Business vs. Pleasure – WoWPS Post #1

3 May

Will Evans, one of Columbus' many amazing organizers, with Copperhead Red.

Alright, humans. I’ve decided to take the month of May off Facebook in an attempt to improve my quality of life. I’m making exceptions for all stuff photo-related, and tagging folks on blogs – but I’m not responding to any comments, tags or posts on FB at this time. In other news: after years of courting, I asked myself to be my girlfriend – and I said yes. We are very much in love.

When last we talked story, I’d just finished an intensive mini-tour of New England and was on my way to Columbus for the Women of the World Poetry Slam. I was a little burned-out and ambivalent going in. My experiences with individual competition had been disappointing – and given the level of exposure I already had within the family, I wasn’t sure my investment (registration, travel, hotel, living expenses) would be well-spent. But a family reunion’s a family reunion, right? Leave it to me to let my heart come before business – at least in theory…

Family milling about before prelims.


What Makes a Great National Poetry Event

Obviously the concerns of money, relationship with the city, and all the professional stuff matter, but as a participating poet/volunteer who doesn’t really have to worry about the behind-the-scenes stuff, I have my own checklist as to what makes an event successful. The Columbus organizers did a stellar job on all these fronts.

Reasonable walking radius. Most poets don’t arrive at these events with their own transportation, so being able to walk from one venue to the next with ease is a real treat. The Columbus venues were almost all located within a few blocks of the hotel.

Good relationship with the hotel. This makes a huge difference. Nasty hotel staff have seriously fucked up some poetry moments for me. I don’t know how much the organizers can control this, except to make sure the hotel has some sense of who they’re dealing with, and to get us a 24-hour room in which to wile out. I really liked the hotel staff in Columbus. The doorman was a darling, and the cleaning staff very sweet and courteous.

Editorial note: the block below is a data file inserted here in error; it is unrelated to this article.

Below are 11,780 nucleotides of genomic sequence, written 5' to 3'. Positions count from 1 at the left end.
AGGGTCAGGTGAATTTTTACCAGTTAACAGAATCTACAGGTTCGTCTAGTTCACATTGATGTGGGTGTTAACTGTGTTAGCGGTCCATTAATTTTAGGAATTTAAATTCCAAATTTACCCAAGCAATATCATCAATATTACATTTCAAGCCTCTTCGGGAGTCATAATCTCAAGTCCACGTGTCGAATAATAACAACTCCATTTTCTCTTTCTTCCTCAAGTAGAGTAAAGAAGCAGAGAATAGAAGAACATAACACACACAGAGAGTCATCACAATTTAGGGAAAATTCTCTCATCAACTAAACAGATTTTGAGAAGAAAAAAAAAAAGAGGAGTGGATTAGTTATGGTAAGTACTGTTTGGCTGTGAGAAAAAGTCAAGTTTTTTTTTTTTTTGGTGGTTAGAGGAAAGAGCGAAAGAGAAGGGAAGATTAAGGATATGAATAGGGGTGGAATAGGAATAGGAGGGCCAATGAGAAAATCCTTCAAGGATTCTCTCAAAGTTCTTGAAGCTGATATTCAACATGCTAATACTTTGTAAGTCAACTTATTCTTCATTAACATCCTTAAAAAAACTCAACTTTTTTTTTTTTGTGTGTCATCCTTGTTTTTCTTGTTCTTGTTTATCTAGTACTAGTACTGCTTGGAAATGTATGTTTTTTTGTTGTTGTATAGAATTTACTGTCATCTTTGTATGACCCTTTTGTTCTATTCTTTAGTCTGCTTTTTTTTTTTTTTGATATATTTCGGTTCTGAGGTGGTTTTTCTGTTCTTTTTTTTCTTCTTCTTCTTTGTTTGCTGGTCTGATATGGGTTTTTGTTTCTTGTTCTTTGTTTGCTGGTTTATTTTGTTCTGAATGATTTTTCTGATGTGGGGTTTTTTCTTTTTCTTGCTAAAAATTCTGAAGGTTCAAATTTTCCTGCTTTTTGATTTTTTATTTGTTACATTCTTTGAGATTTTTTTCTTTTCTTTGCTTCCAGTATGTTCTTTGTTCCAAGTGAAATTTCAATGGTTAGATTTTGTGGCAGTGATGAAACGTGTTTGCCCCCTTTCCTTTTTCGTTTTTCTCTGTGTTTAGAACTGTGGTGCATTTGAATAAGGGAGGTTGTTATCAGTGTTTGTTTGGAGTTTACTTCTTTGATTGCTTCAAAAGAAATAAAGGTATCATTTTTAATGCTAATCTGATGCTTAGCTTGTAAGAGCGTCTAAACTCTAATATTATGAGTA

Free food. Most of us are broke and don’t take good care of ourselves, so a free meal is a big deal. Especially a delicious one. Columbus offered free soul food before finals, which I hear was excellent indeed.

Appropriate venues. Cafes with sass, bars or clubs prepared to devote the evening to bouts, and accessible blackbox theaters are all fine examples. You want spots where ordinary folks will be anyway, or be near, without the poets having to compete with TVs or surly patrons for attention. The venues should also be sized appropriately, so a crowd of fifty doesn’t feel like a crowd of five. In both my preliminary venues and the finals venue, I felt the organizers had done an excellent job picking the proper spaces.

Good example of a nice, packed venue.

Good staffing. Impartial, professional volunteers make a big difference, too. Hosts make an obvious difference in the pacing and quality of a show, but all the background folks – official and otherwise – keep the event as a whole feeling organic. Columbus felt seamless.

Two of our handsome volunteers.

Asses in seats. There’s nothing more disheartening than having a room full of hot poets ready to spit – but no non-poet audience to watch or judge. This has been an issue at every national event I’ve attended – but Columbus did a good job. Bouts generally started on time, and I wasn’t witness to any truly desperate scrambling for judges.


With all that said, this was still the least fun I’ve ever had at a national event. The poetry was phenomenal, of course – what I got to hear of it. These months later, the two poems I heard for the first time in prelims that have really stayed with me would have to be Chauncey Beaty’s fruit flies poem (um, guffaw), and Rachel McKibbens’ last love poem (chills). When I’m competing, I don’t get to listen as closely or attentively as I’d like, so I’m afraid I didn’t get to hear or properly retain a lot of amazing poetry. That’s part of why I didn’t have that much fun. I was serious. I stayed serious through prelims, even after the bouts. I wasn’t around to play with my friends very much – but hey. I made it to finals stage. That was the goal all along.


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